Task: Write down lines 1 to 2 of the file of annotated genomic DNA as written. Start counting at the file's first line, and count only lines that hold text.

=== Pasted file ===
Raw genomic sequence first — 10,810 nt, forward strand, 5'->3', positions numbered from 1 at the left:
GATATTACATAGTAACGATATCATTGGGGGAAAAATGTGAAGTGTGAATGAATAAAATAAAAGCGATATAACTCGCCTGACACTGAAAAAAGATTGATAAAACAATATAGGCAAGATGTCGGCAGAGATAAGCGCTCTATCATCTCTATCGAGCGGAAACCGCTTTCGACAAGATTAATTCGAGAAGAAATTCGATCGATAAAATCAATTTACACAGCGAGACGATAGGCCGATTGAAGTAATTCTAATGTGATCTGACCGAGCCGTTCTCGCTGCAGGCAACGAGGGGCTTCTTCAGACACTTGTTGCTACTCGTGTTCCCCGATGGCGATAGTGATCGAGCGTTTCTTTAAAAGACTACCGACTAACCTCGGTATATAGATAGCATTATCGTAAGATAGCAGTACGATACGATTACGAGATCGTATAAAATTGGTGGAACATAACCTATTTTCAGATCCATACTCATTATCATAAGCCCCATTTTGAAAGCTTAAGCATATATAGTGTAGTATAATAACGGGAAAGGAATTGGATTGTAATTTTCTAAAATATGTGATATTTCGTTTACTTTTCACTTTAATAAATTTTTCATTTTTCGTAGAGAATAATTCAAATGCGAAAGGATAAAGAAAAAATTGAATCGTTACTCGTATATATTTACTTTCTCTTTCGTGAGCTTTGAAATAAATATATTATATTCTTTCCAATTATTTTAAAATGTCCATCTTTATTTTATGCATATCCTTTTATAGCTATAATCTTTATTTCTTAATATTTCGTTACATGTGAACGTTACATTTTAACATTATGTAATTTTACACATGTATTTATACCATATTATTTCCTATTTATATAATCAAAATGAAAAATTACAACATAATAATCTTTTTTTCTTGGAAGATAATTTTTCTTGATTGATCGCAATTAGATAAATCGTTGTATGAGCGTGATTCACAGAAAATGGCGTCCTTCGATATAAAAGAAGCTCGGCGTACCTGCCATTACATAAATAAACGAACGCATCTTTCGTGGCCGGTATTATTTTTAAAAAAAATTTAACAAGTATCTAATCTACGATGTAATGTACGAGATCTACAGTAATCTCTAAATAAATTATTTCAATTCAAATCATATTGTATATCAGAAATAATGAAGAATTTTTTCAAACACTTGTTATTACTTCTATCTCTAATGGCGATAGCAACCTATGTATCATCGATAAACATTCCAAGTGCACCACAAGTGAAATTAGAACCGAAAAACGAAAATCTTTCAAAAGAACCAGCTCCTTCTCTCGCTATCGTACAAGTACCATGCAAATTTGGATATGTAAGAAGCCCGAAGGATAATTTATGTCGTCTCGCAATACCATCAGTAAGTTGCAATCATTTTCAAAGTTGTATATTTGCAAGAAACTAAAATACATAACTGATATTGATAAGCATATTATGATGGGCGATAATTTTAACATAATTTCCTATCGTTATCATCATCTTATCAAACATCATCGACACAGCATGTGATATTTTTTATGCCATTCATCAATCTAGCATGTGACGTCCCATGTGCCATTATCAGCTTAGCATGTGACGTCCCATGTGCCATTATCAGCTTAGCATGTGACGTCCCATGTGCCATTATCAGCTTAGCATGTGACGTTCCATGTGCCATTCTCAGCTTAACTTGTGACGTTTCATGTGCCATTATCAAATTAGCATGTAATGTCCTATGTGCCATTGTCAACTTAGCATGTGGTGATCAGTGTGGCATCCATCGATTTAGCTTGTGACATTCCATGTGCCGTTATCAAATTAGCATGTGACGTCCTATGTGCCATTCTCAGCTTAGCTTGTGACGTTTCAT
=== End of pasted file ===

Raw genomic sequence first — 10,810 nt, forward strand, 5'->3', positions numbered from 1 at the left:
GATATTACATAGTAACGATATCATTGGGGGAAAAATGTGAAGTGTGAATGAATAAAATAAAAGCGATATAACTCGCCTGACACTGAAAAAAGATTGATAAAACAATATAGGCAAGATGTCGGCAGAGATAAGCGCTCTATCATCTCTATCGAGCGGAAACCGCTTTCGACAAGATTAATTCGAGAAGAAATTCGATCGATAAAATCAATTTACACAGCGAGACGATAGGCCGATTGAAGTAATTCTAATGTGATCTGACCGAGCCGTTCTCGCTGCAGGCAACGAGGGGCTTCTTCAGACACTTGTTGCTACTCGTGTTCCCCGATGGCGATAGTGATCGAGCGTTTCTTTAAAAGACTACCGACTAACCTCGGTATATAGATAGCATTATCGTAAGATAGCAGTACGATACGATTACGAGATCGTATAAAATTGGTGGAACATAACCTATTTTCAGATCCATACTCATTATCATAAGCCCCATTTTGAAAGCTTAAGCATATATAGTGTAGTATAATAACGGGAAAGGAATTGGATTGTAATTTTCTAAAATATGTGATATTTCGTTTACTTTTCACTTTAATAAATTTTTCATTTTTCGTAGAGAATAATTCAAATGCGAAAGGATAAAGAAAAAATTGAATCGTTACTCGTATATATTTACTTTCTCTTTCGTGAGCTTTGAAATAAATATATTATATTCTTTCCAATTATTTTAAAATGTCCATCTTTATTTTATGCATATCCTTTTATAGCTATAATCTTTATTTCTTAATATTTCGTTACATGTGAACGTTACATTTTAACATTATGTAATTTTACACATGTATTTATACCATATTATTTCCTATTTATATAATCAAAATGAAAAATTACAACATAATAATCTTTTTTTCTTGGAAGATAATTTTTCTTGATTGATCGCAATTAGATAAATCGTTGTATGAGCGTGATTCACAGAAAATGGCGTCCTTCGATATAAAAGAAGCTCGGCGTACCTGCCATTACATAAATAAACGAACGCATCTTTCGTGGCCGGTATTATTTTTAAAAAAAATTTAACAAGTATCTAATCTACGATGTAATGTACGAGATCTACAGTAATCTCTAAATAAATTATTTCAATTCAAATCATATTGTATATCAGAAATAATGAAGAATTTTTTCAAACACTTGTTATTACTTCTATCTCTAATGGCGATAGCAACCTATGTATCATCGATAAACATTCCAAGTGCACCACAAGTGAAATTAGAACCGAAAAACGAAAATCTTTCAAAAGAACCAGCTCCTTCTCTCGCTATCGTACAAGTACCATGCAAATTTGGATATGTAAGAAGCCCGAAGGATAATTTATGTCGTCTCGCAATACCATCAGTAAGTTGCAATCATTTTCAAAGTTGTATATTTGCAAGAAACTAAAATACATAACTGATATTGATAAGCATATTATGATGGGCGATAATTTTAACATAATTTCCTATCGTTATCATCATCTTATCAAACATCATCGACACAGCATGTGATATTTTTTATGCCATTCATCAATCTAGCATGTGACGTCCCATGTGCCATTATCAGCTTAGCATGTGACGTCCCATGTGCCATTATCAGCTTAGCATGTGACGTCCCATGTGCCATTATCAGCTTAGCATGTGACGTTCCATGTGCCATTCTCAGCTTAACTTGTGACGTTTCATGTGCCATTATCAAATTAGCATGTAATGTCCTATGTGCCATTGTCAACTTAGCATGTGGTGATCAGTGTGGCATCCATCGATTTAGCTTGTGACATTCCATGTGCCGTTATCAAATTAGCATGTGACGTCCTATGTGCCATTCTCAGCTTAGCTTGTGACGTTTCAT